Help and Hope for Anyone Losing Eyesight

Losing eyesight due to an accident, illness, or aging can be scary. You may wonder how you can stay safe both in your home and when you’re out and about. Will you be able to continue doing things you enjoy?

The truth is that sight loss is not easy. I know because I was born blind. While my vision may never have been as good as someone who lost their eyesight later in life, I have learned lots of strategies for living a rich, full life in a visual world. I’ve also worked professionally with people who are losing eyesight, so I’ve seen firsthand the challenges of changing vision and what has helped people to gain confidence and independence. In this post, I’m sharing some of the things that have helped me and others adapt to sight loss.

Know That You Are Not Alone

You may not know anyone else who has vision issues like you do, but there are millions of people who have eyesight loss that can’t be corrected with glasses or contacts. In fact, 37 million Americans over the age of 50 have significant sight loss. And 1 out of 4 people over age 80 have vision loss.

In most cases, you can’t tell someone has bad eyesight just by looking at them. Case in point: fewer than 10% of blind people use a white cane. Chances are good that there are a lot more people in your community who have eyesight issues than you realize.

You also aren’t alone if you feel scared about the changes in your eyesight. Studies have shown that many people fear blindness more than cancer or even death. As someone who has been blind his entire life, I can tell you that losing eyesight does not mean your life is over. Many aspects of life may change with decreased vision, but it is possible to live a full, active life.

Fine Tune Your Communication Skills 

Many people feel the impact of losing eyesight in their social interactions because it becomes more difficult to observe facial expressions and non-verbal communication. This can make it difficult to make eye contact, pick up on social cues, or to see how your grandchildren took your last joke.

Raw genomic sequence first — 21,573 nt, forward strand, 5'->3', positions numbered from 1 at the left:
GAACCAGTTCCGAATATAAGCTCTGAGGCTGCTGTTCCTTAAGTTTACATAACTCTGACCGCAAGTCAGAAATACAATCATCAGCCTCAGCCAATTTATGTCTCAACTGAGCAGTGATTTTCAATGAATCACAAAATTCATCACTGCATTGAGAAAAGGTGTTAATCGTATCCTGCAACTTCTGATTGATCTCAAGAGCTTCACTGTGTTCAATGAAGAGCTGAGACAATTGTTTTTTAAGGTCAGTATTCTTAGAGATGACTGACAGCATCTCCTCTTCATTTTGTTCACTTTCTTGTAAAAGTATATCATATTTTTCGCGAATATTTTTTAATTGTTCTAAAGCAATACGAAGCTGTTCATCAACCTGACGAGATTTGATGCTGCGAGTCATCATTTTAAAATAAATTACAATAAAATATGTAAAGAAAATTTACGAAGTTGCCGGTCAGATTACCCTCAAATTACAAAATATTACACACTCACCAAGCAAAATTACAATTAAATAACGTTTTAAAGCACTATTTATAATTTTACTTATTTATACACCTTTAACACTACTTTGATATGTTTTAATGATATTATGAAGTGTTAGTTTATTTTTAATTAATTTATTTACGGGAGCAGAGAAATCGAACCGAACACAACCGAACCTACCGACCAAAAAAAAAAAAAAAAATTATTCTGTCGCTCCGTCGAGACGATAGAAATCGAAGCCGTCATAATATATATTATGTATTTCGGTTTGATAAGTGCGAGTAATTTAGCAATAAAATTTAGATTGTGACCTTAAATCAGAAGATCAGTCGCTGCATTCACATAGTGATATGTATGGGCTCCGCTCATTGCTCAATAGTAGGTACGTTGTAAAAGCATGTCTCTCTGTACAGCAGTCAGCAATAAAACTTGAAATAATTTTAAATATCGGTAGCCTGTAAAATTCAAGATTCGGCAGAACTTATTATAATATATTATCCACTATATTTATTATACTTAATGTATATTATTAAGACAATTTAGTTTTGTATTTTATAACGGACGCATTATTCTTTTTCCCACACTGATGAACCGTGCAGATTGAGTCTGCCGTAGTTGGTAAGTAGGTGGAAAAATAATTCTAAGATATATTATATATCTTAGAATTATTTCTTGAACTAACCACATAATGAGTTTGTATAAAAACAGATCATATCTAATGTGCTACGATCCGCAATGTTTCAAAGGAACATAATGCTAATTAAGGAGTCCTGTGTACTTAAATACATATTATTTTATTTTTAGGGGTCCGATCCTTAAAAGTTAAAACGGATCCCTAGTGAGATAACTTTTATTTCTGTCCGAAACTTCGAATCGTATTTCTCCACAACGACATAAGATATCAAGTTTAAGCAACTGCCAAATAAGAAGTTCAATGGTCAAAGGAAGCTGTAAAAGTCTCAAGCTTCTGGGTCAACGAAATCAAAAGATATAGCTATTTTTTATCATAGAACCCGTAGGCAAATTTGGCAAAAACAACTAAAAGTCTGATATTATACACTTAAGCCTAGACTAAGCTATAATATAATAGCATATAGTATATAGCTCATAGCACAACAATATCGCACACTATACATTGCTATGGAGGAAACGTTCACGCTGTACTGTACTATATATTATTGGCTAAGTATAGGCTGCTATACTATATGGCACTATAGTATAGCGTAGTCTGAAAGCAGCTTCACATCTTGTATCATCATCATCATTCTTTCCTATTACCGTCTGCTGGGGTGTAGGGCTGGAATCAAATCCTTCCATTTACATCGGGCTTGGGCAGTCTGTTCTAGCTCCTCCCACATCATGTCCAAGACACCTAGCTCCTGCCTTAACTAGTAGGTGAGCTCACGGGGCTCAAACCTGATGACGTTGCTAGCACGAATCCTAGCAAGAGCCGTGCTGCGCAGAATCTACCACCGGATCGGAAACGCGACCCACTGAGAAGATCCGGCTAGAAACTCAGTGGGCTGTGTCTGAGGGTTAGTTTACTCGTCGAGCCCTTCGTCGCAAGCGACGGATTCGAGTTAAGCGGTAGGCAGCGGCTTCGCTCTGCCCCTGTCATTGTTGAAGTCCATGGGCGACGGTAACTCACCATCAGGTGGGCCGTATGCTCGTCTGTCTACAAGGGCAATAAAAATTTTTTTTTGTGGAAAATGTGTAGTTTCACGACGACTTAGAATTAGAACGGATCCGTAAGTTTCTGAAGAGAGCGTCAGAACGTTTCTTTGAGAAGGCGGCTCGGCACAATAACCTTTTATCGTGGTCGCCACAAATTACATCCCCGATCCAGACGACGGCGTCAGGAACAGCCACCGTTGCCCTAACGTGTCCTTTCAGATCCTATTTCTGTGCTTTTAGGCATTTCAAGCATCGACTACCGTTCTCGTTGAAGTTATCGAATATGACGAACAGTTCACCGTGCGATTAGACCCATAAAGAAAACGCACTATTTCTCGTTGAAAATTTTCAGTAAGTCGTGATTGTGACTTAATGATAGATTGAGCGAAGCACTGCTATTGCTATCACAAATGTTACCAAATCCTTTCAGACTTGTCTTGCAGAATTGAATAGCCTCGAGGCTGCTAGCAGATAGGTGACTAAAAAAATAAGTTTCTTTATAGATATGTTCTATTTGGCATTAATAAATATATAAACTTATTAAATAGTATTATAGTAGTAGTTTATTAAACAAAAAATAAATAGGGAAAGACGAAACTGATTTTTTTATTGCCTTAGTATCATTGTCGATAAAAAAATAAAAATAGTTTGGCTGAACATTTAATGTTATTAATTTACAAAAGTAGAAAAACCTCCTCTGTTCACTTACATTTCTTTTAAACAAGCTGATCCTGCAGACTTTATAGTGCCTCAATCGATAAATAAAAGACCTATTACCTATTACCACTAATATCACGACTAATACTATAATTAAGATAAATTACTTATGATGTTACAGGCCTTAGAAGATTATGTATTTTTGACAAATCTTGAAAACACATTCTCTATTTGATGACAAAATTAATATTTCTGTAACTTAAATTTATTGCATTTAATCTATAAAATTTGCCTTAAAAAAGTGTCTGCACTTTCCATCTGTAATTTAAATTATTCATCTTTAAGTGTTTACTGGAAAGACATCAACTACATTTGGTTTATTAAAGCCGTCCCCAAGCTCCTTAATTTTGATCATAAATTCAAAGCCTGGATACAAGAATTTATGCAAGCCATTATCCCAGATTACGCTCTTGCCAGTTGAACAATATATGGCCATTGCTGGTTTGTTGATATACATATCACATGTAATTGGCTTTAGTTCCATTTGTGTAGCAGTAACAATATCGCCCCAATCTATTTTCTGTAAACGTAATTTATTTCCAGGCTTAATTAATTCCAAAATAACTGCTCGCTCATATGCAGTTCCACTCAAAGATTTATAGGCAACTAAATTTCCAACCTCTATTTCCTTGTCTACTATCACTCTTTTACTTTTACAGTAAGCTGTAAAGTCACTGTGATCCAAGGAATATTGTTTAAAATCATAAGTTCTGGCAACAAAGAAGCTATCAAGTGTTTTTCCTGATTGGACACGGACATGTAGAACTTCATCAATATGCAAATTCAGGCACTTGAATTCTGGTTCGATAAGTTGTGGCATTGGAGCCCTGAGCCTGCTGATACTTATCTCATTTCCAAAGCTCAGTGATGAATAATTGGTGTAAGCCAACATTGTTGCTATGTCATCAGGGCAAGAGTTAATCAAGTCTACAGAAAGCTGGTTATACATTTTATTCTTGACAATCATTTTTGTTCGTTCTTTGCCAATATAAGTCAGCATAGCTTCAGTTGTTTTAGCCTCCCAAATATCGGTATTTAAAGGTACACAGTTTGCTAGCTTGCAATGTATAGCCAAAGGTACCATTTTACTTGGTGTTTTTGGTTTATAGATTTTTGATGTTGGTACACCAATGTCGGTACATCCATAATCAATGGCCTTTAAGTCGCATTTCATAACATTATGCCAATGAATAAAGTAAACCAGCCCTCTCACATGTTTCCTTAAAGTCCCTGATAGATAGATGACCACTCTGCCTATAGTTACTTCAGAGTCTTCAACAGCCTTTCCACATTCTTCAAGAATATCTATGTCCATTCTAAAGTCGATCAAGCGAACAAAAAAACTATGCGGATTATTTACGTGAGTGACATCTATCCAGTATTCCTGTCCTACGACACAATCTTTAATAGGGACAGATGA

One strategy is to remind loved ones that you can’t see their facial expressions. You may need verbal confirmation that what you said was a great punch line – encourage others to laugh out loud! During conversation, you can ask probing questions to better understand other people’s reactions. Try questions like:

  • Can you tell me more about that?
  • What did you mean by…?
  • How does that make you feel?

Practicing good communication skills and active listening are good tools for all relationships. It’s especially useful for clarifying non-verbal communication when you can’t see well.

Set the Tone for Talking About Your Eyesight

When your vision first starts to change significantly, your friends and family may not know how to talk about it with you. Sighted people often hear the word “blind” and assume that means someone has no vision at all. The term blind only means that you fit the legal definition of blindness. And there are also a lot of people who DON’T fit the legal definition of blindness yet their lives are still significantly impacted by losing eyesight. Saying that you are blind, low vision, or are losing eyesight does not mean that you can do less or more than anyone else, it only means that you may do and see things differently. 

If you bring it up first, you can set the tone for how you’d like to discuss your changing vision. I encourage you to describe what’s hard to see and what you can see pretty well. The clearer you are with your loved ones, the better they will understand what you’re experiencing and how to support you.